15 Well Paid Jobs That Do Not Require College Degree or Diploma

There are many high-earning jobs that don’t require a traditional college degree. While you would definitely require a diploma and specialization for high end jobs such as surgeon or lawyer there are also other high paying jobs that might not require you to pass college.

However these jobs often require specialized skills, certifications, or on-the-job training. Here are 10 examples, along with their job descriptions. These jobs offer opportunities for individuals to build successful careers without the traditional college degree path, emphasizing the importance of specialized training, certifications, and hands-on experience in these fields.

Commercial Pilot

Description: Commercial pilots operate aircraft to transport passengers and cargo. They must obtain a commercial pilot’s license, which involves flight training, written exams, and flight hours. Many start as private pilots and work their way up through various licenses and certifications.

Construction Manager

Description: Construction managers oversee construction projects, including planning, budgeting, and supervising personnel. While some have bachelor’s degrees in construction management or related fields, extensive on-the-job experience can also lead to this role.

Executive Assistant

Description: Executive assistants support top-level executives by managing schedules, handling communications, and organizing meetings. Although a college degree can be helpful, many executive assistants gain experience and skills through administrative roles.

Elevator Installer and Repairer

Description: Elevator installers and repairers maintain and install elevators and escalators. They often complete apprenticeships or on-the-job training programs provided by elevator manufacturers or unions.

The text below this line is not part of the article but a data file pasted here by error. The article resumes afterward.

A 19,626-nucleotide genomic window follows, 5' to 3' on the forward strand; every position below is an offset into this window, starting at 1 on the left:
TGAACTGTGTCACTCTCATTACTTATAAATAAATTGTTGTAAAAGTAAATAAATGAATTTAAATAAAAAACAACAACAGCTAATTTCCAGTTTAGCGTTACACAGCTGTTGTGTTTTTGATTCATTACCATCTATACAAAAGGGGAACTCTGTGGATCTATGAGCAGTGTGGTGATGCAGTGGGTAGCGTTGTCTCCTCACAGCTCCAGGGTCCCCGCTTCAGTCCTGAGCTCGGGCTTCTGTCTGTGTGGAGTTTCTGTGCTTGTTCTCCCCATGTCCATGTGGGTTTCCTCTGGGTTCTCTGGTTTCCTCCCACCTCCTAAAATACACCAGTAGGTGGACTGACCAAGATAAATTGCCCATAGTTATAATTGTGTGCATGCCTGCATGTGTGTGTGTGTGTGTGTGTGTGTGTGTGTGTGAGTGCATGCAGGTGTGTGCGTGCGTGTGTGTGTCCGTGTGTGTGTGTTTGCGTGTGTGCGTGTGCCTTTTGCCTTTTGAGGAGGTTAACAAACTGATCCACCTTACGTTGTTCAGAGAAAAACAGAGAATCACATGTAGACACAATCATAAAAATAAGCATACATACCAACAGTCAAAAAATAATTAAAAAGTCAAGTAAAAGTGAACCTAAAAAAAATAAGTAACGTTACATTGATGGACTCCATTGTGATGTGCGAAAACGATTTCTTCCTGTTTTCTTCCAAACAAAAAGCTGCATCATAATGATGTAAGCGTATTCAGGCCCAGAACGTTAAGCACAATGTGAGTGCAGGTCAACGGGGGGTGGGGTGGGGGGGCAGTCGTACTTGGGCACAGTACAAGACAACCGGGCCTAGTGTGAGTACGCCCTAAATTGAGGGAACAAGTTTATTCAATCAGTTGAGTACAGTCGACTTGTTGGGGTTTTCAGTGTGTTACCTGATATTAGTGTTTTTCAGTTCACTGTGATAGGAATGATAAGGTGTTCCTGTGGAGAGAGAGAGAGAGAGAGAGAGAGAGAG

Commercial Diver

Description: Commercial divers perform underwater tasks like welding, inspection, and repair. They typically undergo specialized training and certification through dive schools or apprenticeships, and some may have degrees in marine-related fields.


Description: Plumbers install and repair plumbing systems. Many plumbers enter the field through apprenticeships, where they receive hands-on training and classroom instruction from experienced plumbers.

Air Traffic Controller

Description: Air traffic controllers manage the safe movement of aircraft in airports and airspace. They usually require extensive training and certification through the Federal Aviation Administration (FAA) or a similar agency.

Construction Equipment Operator

Description: Construction equipment operators operate heavy machinery like bulldozers, excavators, and cranes. They often receive training on the job or through vocational schools and apprenticeships.

Computer Support Specialist

Description: Computer support specialists provide technical assistance to individuals and organizations. While some have degrees or certifications in information technology, others acquire skills through self-study and hands-on experience.